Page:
Social media companies such as Facebook face a controversial EU privacy crackdown that would prevent them from reading private messages sent between individuals.
The so-called "ePrivacy" regulations, currently being debated in Brussels, are designed to hand citizens extra privacy protections against internet companies.
However, industry bodies have slammed the proposals as "unreasonable" and potentially "careless", claiming they will impose a huge burden on technology companies of all sizes.
A letter to the European Council signed by 57 technology and internet groups, including techUK, the European Tech Alliance and the Washington-based Information Technology Industry Council, warns of a "considerable negative impact" that will "extend to all sectors of the EU digital economy".
It warns that the proposed regulations are overly strict and will prevent legitimate data processing, even when there is little risk of a person's privacy being breached.
For example, communications between machines would be covered, potentially hampering new technology such as driverless cars.
The rules have been delayed by Brussels disagreements but are due to go into force this year. It comes just weeks after the GDPR data privacy laws, which have proved to be a headache for businesses.
Facebook scans the contents of private messages, including photos and links, to determine if they break its rules. It also monitors the text of messages if they are reported by a user.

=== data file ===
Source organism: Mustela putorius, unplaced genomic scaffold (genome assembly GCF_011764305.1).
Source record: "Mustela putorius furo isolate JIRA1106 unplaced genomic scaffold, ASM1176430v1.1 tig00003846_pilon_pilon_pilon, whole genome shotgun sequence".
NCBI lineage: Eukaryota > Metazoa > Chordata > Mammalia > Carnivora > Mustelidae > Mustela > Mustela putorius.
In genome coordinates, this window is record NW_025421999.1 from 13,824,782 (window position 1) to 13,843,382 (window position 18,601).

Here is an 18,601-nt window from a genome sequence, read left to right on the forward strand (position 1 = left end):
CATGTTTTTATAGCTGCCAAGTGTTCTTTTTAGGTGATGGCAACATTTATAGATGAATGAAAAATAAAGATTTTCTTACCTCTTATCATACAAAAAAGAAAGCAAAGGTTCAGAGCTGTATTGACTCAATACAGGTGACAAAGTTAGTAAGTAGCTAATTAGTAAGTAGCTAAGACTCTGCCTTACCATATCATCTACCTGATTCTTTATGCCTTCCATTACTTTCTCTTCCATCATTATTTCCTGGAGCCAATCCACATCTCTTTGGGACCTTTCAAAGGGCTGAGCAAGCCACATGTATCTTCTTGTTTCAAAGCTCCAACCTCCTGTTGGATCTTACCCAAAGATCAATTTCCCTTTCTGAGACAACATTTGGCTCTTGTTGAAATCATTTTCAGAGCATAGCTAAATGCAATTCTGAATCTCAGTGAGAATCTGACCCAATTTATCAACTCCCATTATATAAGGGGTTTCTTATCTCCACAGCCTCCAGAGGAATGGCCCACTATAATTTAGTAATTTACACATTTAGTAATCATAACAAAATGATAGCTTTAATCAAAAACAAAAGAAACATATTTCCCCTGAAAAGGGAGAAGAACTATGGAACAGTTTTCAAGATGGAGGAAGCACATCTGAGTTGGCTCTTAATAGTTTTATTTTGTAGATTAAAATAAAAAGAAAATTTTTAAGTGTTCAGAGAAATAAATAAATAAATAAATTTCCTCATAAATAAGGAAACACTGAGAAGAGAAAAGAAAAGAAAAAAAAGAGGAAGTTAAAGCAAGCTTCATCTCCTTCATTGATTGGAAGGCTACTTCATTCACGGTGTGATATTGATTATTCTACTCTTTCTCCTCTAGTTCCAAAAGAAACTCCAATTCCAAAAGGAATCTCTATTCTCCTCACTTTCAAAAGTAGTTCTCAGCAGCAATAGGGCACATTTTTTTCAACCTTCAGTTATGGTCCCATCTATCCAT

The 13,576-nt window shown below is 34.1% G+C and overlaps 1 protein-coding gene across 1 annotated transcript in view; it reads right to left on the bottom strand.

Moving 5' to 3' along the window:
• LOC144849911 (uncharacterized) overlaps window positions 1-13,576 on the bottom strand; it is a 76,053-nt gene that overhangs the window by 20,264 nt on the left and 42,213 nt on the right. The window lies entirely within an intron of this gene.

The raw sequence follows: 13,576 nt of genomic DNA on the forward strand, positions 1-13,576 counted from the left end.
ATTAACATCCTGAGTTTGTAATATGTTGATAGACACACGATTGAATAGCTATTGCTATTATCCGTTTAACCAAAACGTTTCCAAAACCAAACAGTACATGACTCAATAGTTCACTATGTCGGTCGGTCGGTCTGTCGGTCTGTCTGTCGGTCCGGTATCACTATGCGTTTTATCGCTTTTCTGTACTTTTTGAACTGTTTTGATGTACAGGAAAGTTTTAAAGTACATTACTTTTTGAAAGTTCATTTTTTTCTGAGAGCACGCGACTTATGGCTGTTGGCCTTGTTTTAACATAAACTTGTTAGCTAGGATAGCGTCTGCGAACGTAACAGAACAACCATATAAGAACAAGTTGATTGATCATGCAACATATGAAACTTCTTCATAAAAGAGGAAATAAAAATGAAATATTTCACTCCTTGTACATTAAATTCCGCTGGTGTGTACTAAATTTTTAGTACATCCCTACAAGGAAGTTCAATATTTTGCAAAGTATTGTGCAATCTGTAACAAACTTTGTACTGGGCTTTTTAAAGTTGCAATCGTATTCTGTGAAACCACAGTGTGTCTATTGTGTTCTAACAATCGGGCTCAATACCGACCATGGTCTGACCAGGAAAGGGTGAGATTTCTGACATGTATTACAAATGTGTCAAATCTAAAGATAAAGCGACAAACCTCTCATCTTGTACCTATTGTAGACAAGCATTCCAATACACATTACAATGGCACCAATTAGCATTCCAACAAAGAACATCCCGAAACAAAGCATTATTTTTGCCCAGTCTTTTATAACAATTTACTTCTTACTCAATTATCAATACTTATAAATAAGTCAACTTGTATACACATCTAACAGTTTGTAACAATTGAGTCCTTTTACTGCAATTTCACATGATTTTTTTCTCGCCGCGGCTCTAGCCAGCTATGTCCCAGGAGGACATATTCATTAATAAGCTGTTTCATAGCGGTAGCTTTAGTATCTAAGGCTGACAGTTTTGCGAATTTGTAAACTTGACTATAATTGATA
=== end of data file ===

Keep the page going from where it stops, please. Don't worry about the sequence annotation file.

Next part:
Until recently, Google scanned emails in order to target adverts. Other services such as Skype and Apple's iMessage would also be covered by the rules, which aim to force tech companies to abide by the same principles as telecoms operators.
The proposed regulations would require the companies to obtain explicit consent before reading private messages and may also apply to metadata such as who has contacted whom, and at what time.
The European commission, parliament and council must all adopt a formal position before reaching a compromise on new legislation.
The commission and parliament agreed their positions last year and council members debated their proposals at a meeting on Friday.
Facebook's recent Cambridge Analytica controversy is believed to have raised pressure on Brussels to press ahead with the rules. Companies argue that many of the concerns over data processing are already covered by the existing GDPR laws.
"The ePrivacy proposal has departed from the laudable objective of protecting the confidentiality of communications and goes on instead to greatly limit the processing of a broad array of both personal and non-personal data," the letter to the EU Council says.
"The considerable negative impact of an inflexible ePrivacy [law] will extend to all sectors of the EU digital economy - from digital media to connected cars, medical technology and smart manufacturing - which will be exposed to additional burden at best or, at worst, unable to continue offering and innovating their products and services using data."